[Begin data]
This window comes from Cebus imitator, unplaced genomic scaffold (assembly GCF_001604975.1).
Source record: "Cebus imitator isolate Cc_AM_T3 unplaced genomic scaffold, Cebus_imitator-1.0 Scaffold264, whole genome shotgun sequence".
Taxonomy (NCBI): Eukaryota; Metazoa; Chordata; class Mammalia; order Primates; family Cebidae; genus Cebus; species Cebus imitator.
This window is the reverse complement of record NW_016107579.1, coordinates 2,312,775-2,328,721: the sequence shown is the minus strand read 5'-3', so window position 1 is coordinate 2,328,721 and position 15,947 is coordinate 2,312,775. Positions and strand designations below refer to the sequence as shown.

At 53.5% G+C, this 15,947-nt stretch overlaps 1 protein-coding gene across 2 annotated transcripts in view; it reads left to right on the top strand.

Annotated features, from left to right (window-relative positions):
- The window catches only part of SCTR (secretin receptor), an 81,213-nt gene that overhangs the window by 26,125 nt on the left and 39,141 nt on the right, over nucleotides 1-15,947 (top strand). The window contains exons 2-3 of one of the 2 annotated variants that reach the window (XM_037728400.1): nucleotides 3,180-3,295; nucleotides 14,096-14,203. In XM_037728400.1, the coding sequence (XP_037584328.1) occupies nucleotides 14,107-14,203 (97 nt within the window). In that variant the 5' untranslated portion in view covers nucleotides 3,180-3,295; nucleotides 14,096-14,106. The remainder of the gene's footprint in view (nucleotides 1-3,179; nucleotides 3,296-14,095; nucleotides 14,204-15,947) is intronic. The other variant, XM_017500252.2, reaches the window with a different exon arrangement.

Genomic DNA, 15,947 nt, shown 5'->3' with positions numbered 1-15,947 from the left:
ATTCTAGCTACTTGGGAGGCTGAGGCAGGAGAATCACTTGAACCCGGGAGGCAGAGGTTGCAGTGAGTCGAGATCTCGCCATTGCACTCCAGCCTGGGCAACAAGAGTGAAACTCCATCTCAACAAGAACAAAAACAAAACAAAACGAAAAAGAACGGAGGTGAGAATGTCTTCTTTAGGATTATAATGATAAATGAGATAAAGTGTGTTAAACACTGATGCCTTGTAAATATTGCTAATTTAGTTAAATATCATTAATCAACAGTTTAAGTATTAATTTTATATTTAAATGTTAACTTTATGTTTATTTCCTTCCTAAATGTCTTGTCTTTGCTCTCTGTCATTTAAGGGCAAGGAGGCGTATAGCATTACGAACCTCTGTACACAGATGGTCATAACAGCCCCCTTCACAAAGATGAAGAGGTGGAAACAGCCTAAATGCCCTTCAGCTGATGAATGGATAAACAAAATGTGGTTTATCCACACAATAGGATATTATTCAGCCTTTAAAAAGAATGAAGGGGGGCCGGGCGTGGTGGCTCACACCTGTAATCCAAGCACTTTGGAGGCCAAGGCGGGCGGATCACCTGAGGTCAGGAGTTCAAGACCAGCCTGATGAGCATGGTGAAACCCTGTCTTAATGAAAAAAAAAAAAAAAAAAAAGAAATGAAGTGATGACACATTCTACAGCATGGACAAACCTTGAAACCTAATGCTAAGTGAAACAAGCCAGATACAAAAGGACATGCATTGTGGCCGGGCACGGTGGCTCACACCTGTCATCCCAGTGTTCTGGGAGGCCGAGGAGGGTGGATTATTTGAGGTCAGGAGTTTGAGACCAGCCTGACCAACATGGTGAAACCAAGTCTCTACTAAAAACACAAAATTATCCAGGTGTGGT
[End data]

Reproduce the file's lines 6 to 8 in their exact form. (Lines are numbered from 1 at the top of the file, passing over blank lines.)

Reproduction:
Annotated features, from left to right (window-relative positions):
- The window catches only part of SCTR (secretin receptor), an 81,213-nt gene that overhangs the window by 26,125 nt on the left and 39,141 nt on the right, over nucleotides 1-15,947 (top strand). The window contains exons 2-3 of one of the 2 annotated variants that reach the window (XM_037728400.1): nucleotides 3,180-3,295; nucleotides 14,096-14,203. In XM_037728400.1, the coding sequence (XP_037584328.1) occupies nucleotides 14,107-14,203 (97 nt within the window). In that variant the 5' untranslated portion in view covers nucleotides 3,180-3,295; nucleotides 14,096-14,106. The remainder of the gene's footprint in view (nucleotides 1-3,179; nucleotides 3,296-14,095; nucleotides 14,204-15,947) is intronic. The other variant, XM_017500252.2, reaches the window with a different exon arrangement.

Genomic DNA, 15,947 nt, shown 5'->3' with positions numbered 1-15,947 from the left: